[Update November 4: In a press release earlier today, Kellogg's announced it would remove the immunity label from its packaging.]
Earlier this week, San Francisco City Attorney Dennis Herrera sent a letter to Kellogg’s CEO expressing concerns over the very misleading front of package “claim” which you can see for yourself on the right.
“I am concerned that the prominent use of the Immunity Claims to advertise a sugar-laden, chocolate cereal like Cocoa Krispies may mislead and deceive parents of young children. Specifically, the Immunity Claims may falsely suggest to parents that cereals like Cocoa Krispies are more healthy for their children than other breakfast foods that are not high in sugar and not highly processed.
The Immunity Claims may also mislead parents into believing that serving this sugary cereal will actually boost their child’s immunity, leaving parents less likely to take more productive steps to protect their children’s health.
At a time when parents are increasingly worried about the spread of the H1N1 virus (“swine flu”), it is vitally important that parents receive accurate information about what they can do to protect their children’s health.”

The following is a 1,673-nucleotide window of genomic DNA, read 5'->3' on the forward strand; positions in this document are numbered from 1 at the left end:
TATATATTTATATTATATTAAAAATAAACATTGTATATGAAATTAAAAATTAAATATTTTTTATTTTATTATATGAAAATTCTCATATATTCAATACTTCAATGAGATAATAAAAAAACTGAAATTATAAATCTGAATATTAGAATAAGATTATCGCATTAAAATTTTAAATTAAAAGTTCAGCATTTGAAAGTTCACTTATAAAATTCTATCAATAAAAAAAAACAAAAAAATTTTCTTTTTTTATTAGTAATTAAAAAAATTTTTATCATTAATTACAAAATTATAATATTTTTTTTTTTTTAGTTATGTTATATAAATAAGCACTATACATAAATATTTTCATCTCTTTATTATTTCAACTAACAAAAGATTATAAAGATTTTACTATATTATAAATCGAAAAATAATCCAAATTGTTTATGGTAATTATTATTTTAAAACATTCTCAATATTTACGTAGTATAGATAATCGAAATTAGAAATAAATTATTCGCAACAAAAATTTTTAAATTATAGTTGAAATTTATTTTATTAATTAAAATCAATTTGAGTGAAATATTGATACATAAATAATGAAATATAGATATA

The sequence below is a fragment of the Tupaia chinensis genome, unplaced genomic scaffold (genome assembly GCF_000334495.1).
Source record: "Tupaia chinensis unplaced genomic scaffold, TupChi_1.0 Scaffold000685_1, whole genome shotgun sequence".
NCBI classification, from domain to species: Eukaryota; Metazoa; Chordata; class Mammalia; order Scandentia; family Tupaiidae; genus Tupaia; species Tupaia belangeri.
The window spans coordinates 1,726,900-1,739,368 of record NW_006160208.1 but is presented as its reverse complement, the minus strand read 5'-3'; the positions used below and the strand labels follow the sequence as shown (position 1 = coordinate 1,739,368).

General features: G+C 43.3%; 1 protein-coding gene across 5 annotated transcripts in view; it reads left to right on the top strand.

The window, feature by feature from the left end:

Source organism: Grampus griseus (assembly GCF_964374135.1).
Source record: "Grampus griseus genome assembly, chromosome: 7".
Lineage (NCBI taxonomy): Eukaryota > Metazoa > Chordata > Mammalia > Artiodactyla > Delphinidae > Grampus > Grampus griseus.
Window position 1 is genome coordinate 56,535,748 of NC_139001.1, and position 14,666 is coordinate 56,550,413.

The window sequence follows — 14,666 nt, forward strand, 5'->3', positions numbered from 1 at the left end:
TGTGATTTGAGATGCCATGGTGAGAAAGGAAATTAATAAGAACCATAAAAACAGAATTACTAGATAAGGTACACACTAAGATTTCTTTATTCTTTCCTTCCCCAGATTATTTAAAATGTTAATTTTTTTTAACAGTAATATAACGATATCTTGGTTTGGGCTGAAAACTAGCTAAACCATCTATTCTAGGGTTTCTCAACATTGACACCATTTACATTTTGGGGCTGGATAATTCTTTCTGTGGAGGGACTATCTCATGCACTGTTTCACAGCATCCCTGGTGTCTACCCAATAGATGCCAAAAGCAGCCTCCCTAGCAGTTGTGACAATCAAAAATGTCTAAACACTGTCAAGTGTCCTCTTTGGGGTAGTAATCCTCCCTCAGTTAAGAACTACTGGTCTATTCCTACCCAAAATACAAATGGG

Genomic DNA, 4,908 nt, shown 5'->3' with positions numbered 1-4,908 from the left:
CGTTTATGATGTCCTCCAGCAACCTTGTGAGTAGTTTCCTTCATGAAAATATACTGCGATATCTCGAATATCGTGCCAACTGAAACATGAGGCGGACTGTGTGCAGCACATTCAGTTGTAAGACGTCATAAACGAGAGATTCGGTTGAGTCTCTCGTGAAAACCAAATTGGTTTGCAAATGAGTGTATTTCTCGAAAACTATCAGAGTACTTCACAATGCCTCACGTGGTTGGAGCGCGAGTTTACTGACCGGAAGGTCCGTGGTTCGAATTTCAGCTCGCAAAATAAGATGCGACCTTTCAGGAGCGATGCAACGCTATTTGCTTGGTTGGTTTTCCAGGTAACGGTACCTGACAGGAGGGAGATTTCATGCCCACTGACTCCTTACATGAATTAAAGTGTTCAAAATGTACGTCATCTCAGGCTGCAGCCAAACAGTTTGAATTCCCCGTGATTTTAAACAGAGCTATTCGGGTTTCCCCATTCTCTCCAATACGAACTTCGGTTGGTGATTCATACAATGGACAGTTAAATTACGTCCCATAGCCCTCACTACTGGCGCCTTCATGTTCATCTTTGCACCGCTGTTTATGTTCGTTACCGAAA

A copy of the letter, which requests to see the scientific evidence behind the immunity claim, has also been sent to FDA Commissioner Dr. Margaret Hamburg. As Marion Nestle points out in her excellent Food Politic blog “Shouldn’t the FDA be taking this on?”
What you need to know:
Is a new wave of backlash against food processors starting to rise? Just 2 weeks ago Connecticut’s Attorney General wrote strongly to the Smart Choices Program regarding its questionable benchmarks. The FDA followed up a week later with a letter that ultimately led the program to suspend itself indefinitely (read – harakiri).
This is a good sign (hopefully) of things to come. A product package is not a billboard for half baked medical claims. When you come to think of it, it’s surprising that the FDA didn’t do anything when the revamped Rice Krispies came out this summer.
The product in question is a sugar bomb (40% by weight) that also carries trans fat and BHT. You can read our recent analysis here.
What to do at the supermarket:
Since the only product information tightly regulated by the FDA is the nutrition panel and the ingredient list, those are the ONLY places you should look to for accurate information regarding a food you are about to place in your shopping cart.
Short, understandable ingredient lists are usually a sign of a better product.
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